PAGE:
The Uranus aurora photos were captured by the Hubble Space Telescope, marking the first time the icy blue planet’s light show has been seen by an observatory near Earth. Until now, the only views of auroras on Uranus were from the NASA Voyager probe that zipped by the planet in 1986. Hubble recorded auroras on the day side of Uranus only twice, both times in 2011, while the planet was 2.5 billion miles (4 billion kilometers) from Earth.
A team of scientists is lofting weather balloons high into Alaska’s northern lights displays, getting a unique inside look at this dazzling atmospheric phenomenon. The two-week expedition is called Project Aether: Aurora, and it’s slated to run through April 13. The goal is threefold: Learn more about the northern lights , test out equipment and help get kids more interested in science, technology, engineering and math, the so-called STEM subjects.
Magnetic phenomenon that causes auroras on Earth has now surprisingly been discovered creating giant magnetic bubbles around Venus, a planet without a magnetic field. The Northern and Southern Lights on Earth are caused by magnetic lines of force breaking and connecting with each other. This process, known as magnetic reconnection, can explosively convert magnetic energy to heat and kinetic energy.
A gigantic dust devil races across the surface of Mars. NASA’s Mars Reconnaissance Orbiter (MRO) captured the 12 mile-high (20 kilometer) twister as it whirled its way through the Amazonis Planitia region of northern Mars on March 14. According to researchers despite its towering height, the dust devil is just 210 feet (64 meters) wide. The plume’s shadow is also clearly visible in the new image, as are some topographic features on the Red Planet’s complex surface.
The Lyrids are a strong meteor shower lasting from April 16 to April 26 each year. The radiant of the meteor shower is located in the constellation Lyra, peaking at April 22, hence they are also called the Alpha Lyrids or April Lyrids. According to experts the Lyrid meteor shower peaks overnight from April 21 to April 22, with the best observing coming between midnight and dawn on the 22nd local time. The moon will be new at this time, so the Lyrids’ bright flashes won’t be drowned out by the glare of Earth’s nearest neighbor.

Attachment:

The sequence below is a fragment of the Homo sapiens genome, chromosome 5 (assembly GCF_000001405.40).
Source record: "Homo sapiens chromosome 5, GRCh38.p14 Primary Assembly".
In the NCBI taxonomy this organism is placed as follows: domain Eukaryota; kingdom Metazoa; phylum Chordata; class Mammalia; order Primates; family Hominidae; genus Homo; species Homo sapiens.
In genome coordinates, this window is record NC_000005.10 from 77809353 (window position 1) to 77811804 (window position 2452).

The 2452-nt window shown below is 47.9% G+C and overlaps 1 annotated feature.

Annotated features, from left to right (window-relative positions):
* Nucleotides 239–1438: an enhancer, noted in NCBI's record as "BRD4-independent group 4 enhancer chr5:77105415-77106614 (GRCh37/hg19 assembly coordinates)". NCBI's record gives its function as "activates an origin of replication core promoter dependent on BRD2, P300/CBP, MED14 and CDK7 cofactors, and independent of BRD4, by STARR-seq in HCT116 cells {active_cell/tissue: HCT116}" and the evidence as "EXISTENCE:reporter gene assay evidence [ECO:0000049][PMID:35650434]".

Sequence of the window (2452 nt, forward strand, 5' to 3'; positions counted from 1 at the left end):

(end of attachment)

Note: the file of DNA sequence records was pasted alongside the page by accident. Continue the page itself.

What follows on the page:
An asteroid with the size of a passenger jet zoomed near the Earth Sunday, on April 1,2012. The asteroid, which called 2012 EG5, was closer than the moon when it flew by Earth at 5:32 a.m. EDT (0932 GMT). According to Nasa the space rock is about 150 feet wide (46 meters). The asteroid 2012 EG5 crept within 143,000 miles (230,000 kilometers) of Earth during its closest approach, which is just over half the distance between Earth and the moon’s orbit.
A year from now, it is possible that “comet fever” will be running high when a newfound comet emerges into view in the evening sky. But while some scientists have high hopes for a spectacular 2013 sky show by the comet, it is still far from certain. When astronomers at the University of Hawaii at Manoa announced last June that they had discovered the new comet, it was a distant and inconspicuous object.
On June 5-6 of this year, a rare celestial event, called a transit of Venus, will take place.Venus is the second planet from the Sun, orbiting it every 224.7 Earth days. Venus and Earth are often called twins because they are similar in size, mass, density, composition and gravity. During the transit, Venus will pass directly in front of the sun from Earth’s perspective, appearing as a small, slowly moving black dot.
NASA’s Solar Dynamics Observatory spacecraft has captured video of a massive solar tornado five times wider than the Earth twisting its way across the surface of the sun. As said researchers NASA’s Solar Dynamics Observatory (SDO) looked on as the huge, swirling storm raged on Sept. 25, 2011, spinning solar gas at speeds up to 186,000 mph (300,000 kph. Here on Earth, tornado wind speeds top out at around 300 mph (483 kph).